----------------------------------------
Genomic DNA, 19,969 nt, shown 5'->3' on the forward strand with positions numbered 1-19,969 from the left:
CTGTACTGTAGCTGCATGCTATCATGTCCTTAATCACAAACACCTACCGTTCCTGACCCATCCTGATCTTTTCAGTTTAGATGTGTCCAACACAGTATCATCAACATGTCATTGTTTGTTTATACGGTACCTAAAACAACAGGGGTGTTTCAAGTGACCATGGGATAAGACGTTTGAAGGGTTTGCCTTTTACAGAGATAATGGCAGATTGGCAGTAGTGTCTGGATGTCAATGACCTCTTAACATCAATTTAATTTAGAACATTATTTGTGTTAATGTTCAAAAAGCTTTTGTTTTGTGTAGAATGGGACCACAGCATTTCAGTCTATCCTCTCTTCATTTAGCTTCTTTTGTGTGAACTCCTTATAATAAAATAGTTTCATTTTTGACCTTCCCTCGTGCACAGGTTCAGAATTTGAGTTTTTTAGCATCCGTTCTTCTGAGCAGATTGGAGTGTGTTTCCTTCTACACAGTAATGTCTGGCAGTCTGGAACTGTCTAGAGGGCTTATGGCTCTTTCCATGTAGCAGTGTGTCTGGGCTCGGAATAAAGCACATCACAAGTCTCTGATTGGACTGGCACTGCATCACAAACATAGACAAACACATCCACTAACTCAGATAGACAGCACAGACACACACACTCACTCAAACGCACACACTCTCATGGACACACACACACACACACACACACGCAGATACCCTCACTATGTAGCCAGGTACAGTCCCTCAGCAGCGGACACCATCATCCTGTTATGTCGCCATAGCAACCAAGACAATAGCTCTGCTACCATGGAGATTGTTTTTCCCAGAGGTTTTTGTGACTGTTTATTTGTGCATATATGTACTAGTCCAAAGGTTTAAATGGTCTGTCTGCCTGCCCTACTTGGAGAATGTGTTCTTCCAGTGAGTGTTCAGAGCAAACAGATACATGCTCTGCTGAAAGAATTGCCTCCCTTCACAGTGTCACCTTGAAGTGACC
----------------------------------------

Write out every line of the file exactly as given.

Genomic DNA, 19,969 nt, shown 5'->3' on the forward strand with positions numbered 1-19,969 from the left:
CTGTACTGTAGCTGCATGCTATCATGTCCTTAATCACAAACACCTACCGTTCCTGACCCATCCTGATCTTTTCAGTTTAGATGTGTCCAACACAGTATCATCAACATGTCATTGTTTGTTTATACGGTACCTAAAACAACAGGGGTGTTTCAAGTGACCATGGGATAAGACGTTTGAAGGGTTTGCCTTTTACAGAGATAATGGCAGATTGGCAGTAGTGTCTGGATGTCAATGACCTCTTAACATCAATTTAATTTAGAACATTATTTGTGTTAATGTTCAAAAAGCTTTTGTTTTGTGTAGAATGGGACCACAGCATTTCAGTCTATCCTCTCTTCATTTAGCTTCTTTTGTGTGAACTCCTTATAATAAAATAGTTTCATTTTTGACCTTCCCTCGTGCACAGGTTCAGAATTTGAGTTTTTTAGCATCCGTTCTTCTGAGCAGATTGGAGTGTGTTTCCTTCTACACAGTAATGTCTGGCAGTCTGGAACTGTCTAGAGGGCTTATGGCTCTTTCCATGTAGCAGTGTGTCTGGGCTCGGAATAAAGCACATCACAAGTCTCTGATTGGACTGGCACTGCATCACAAACATAGACAAACACATCCACTAACTCAGATAGACAGCACAGACACACACACTCACTCAAACGCACACACTCTCATGGACACACACACACACACACACACACGCAGATACCCTCACTATGTAGCCAGGTACAGTCCCTCAGCAGCGGACACCATCATCCTGTTATGTCGCCATAGCAACCAAGACAATAGCTCTGCTACCATGGAGATTGTTTTTCCCAGAGGTTTTTGTGACTGTTTATTTGTGCATATATGTACTAGTCCAAAGGTTTAAATGGTCTGTCTGCCTGCCCTACTTGGAGAATGTGTTCTTCCAGTGAGTGTTCAGAGCAAACAGATACATGCTCTGCTGAAAGAATTGCCTCCCTTCACAGTGTCACCTTGAAGTGACC